Army looks for new ways to address misbehaving generals

Monday, September 25, 2017
FILE - In this March 27, 2008, file photo, an aerial view of the Pentagon. The Army is putting together a series of new mental health, counseling and career management programs to shape stronger, more ethical leaders. The move is an effort to grappling with an embarrassing rash of misconduct and behavior problems among senior officers. (AP Photo/Charles Dharapak, File)

WASHINGTON -- Struggling with an embarrassing series of misconduct and behavior problems among senior officers, the Army is putting together new mental-health, counseling and career-management programs to shape stronger, more ethical leaders.

The programs stem from a broader worry across the military about the need to bolster professionalism within the officer corps while holding accountable those who abuse their power. The Army plan appears to focus more on building character than berating bad conduct.

In recent years, general officers from the one-star to four-star level have violated the military code of conduct they've lived under and enforced -- often for decades. Some infractions involved extramarital affairs, inappropriate relationships with subordinates or improper use of government funds.

"The idea that we'll be perfect, I think, is unrealistic, but we can be better, and we strive to be better," said Lt. Gen. Ed Cardon, tasked by the Army's top officer to review the problem and devise ways to strengthen the senior officer corps. "Competence is no longer enough. Character is as or even more important."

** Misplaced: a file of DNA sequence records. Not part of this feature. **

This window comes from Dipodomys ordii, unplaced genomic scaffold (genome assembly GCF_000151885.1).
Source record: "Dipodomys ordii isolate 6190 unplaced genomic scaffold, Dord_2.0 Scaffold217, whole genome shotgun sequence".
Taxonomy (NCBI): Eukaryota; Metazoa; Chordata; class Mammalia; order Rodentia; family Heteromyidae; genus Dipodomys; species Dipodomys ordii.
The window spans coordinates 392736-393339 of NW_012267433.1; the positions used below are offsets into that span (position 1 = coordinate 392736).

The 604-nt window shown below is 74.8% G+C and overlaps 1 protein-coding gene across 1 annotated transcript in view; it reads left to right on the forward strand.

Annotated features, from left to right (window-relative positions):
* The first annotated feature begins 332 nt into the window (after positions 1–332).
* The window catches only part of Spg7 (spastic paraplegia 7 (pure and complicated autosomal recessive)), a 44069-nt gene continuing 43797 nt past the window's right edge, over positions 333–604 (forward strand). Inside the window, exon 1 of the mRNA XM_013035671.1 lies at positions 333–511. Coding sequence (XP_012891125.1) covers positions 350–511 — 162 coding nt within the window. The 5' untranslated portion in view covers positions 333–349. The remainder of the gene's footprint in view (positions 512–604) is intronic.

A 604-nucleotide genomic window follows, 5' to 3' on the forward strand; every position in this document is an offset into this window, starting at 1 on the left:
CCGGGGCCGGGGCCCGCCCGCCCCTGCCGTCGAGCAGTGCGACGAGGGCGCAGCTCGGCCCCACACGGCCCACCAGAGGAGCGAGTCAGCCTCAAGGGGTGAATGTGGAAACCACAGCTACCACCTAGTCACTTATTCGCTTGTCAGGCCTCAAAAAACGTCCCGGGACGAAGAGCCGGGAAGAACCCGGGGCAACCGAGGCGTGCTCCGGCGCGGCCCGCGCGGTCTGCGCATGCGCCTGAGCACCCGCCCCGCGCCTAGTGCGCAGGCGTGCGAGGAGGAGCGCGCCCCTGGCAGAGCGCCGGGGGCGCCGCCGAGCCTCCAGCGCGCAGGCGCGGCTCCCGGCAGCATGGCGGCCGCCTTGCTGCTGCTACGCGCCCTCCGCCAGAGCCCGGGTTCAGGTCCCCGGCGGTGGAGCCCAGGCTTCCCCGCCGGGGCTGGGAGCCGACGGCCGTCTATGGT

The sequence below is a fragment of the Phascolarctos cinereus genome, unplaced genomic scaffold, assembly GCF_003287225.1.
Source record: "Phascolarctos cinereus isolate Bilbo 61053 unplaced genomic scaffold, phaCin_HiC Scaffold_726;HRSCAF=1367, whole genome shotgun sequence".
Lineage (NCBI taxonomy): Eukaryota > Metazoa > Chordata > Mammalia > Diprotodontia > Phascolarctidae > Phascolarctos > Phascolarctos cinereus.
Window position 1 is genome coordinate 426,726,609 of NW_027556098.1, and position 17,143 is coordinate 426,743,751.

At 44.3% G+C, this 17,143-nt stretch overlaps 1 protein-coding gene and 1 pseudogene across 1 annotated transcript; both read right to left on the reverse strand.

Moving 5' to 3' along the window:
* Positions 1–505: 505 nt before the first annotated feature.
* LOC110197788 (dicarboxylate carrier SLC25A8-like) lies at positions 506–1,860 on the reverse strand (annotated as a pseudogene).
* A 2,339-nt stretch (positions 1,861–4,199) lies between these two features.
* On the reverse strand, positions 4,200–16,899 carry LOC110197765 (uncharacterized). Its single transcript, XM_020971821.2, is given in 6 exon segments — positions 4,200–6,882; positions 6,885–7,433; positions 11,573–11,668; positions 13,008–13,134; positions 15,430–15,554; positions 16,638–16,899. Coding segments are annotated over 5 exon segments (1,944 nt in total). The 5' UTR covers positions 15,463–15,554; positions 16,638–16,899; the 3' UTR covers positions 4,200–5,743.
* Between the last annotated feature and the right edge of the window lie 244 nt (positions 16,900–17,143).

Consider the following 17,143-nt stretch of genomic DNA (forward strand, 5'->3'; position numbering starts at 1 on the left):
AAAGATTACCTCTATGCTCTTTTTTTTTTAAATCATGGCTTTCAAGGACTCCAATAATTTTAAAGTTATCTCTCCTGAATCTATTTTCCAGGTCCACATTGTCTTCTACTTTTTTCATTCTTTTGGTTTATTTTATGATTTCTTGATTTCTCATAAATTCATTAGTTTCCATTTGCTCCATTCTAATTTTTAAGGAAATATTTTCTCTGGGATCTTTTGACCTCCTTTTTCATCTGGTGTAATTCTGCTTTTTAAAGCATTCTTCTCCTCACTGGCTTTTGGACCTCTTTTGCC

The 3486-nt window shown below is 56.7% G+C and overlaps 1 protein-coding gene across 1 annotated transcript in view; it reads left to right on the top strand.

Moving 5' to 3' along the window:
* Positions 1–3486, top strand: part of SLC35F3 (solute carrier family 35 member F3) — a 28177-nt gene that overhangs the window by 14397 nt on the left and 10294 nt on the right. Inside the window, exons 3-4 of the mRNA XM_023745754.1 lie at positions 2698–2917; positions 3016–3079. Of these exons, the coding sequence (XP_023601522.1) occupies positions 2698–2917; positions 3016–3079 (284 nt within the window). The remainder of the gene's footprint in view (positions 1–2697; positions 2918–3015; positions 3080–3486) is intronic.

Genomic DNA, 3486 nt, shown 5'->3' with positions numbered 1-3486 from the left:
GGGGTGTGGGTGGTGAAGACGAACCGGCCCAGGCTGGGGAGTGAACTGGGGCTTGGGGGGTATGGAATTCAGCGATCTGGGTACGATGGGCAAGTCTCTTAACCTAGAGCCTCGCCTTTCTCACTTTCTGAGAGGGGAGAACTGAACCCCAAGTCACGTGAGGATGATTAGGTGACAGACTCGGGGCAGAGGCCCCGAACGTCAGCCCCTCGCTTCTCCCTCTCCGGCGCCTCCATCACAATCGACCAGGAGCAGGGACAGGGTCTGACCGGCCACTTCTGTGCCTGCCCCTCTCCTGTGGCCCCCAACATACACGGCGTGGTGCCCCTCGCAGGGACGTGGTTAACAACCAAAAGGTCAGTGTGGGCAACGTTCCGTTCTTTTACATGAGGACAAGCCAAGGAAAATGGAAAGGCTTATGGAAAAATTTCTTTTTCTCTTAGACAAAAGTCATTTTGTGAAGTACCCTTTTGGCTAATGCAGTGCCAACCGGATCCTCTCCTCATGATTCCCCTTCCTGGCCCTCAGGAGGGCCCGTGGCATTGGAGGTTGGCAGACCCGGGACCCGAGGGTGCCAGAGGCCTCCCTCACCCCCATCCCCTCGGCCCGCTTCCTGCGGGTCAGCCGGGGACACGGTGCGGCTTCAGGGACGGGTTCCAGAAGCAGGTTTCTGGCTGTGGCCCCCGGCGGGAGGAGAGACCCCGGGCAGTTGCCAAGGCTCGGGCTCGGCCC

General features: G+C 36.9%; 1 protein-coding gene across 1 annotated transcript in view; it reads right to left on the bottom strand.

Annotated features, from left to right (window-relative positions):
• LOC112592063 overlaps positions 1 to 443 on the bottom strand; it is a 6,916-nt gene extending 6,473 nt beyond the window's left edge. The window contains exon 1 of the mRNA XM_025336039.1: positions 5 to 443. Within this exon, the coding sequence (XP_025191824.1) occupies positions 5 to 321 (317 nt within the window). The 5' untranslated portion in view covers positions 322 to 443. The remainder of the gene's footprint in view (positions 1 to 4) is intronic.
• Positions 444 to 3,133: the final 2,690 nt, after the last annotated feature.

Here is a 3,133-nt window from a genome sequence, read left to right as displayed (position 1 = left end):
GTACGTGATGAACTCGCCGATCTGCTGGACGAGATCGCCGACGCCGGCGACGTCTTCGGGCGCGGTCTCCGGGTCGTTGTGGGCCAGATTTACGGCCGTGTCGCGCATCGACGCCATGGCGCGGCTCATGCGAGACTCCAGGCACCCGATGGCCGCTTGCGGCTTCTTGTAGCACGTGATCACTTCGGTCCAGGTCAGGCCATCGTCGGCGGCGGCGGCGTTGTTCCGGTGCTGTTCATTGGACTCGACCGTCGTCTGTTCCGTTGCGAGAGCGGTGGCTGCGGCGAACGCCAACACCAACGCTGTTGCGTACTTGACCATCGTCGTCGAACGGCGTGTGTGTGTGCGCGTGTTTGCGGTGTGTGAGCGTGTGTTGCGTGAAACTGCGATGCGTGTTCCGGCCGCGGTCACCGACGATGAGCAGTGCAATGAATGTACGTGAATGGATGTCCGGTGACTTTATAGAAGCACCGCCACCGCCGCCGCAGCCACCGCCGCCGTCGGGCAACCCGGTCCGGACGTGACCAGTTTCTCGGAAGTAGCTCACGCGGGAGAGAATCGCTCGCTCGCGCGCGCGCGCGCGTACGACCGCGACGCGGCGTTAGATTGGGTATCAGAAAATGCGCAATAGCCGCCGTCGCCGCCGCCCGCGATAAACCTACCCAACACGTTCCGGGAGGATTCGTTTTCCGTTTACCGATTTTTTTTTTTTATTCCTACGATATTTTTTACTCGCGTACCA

Among the incidents fueling the order was the suicide of Maj. Gen. John Rossi shortly before he was to become lieutenant general and assume control of Space and Missile Defense Command.

Army leaders worry they missed opportunities to deal with the high levels of stress and self-doubt that reportedly led Rossi to hang himself.

In the past nine months, the Army found two senior officers guilty of misconduct, forcing them out of their jobs and demoting them as they retired. One lost two stars; the other lost three.

"We recognized senior executive leaders, with varying amounts of stress, lacked a holistic program that focuses on comprehensive health," said Gen. Mark Milley, the Army's chief of staff.

The military has strived to combat stress disorders, suicide and other problems, he said, but the focus often has been on enlisted troops or lower-ranking officers.

A new emphasis on senior leaders is needed, he said.

In an interview, Cardon said several pilot programs have started, and others are under discussion.

The Army, he said, needs to help officers better manage stress, organize calendars, make time for physical fitness, take time off and reach out to mentors or coaches for support.

Cardon said a key effort is finding ways to build self-control and self-awareness, ensuring officers and their families quickly can recognize and deal with problems that arise. Ethical behavior should be reinforced.

One pilot program, Cardon said, creates a one-stop health-care facility replacing the military's often far-flung, disjointed, multistep system.

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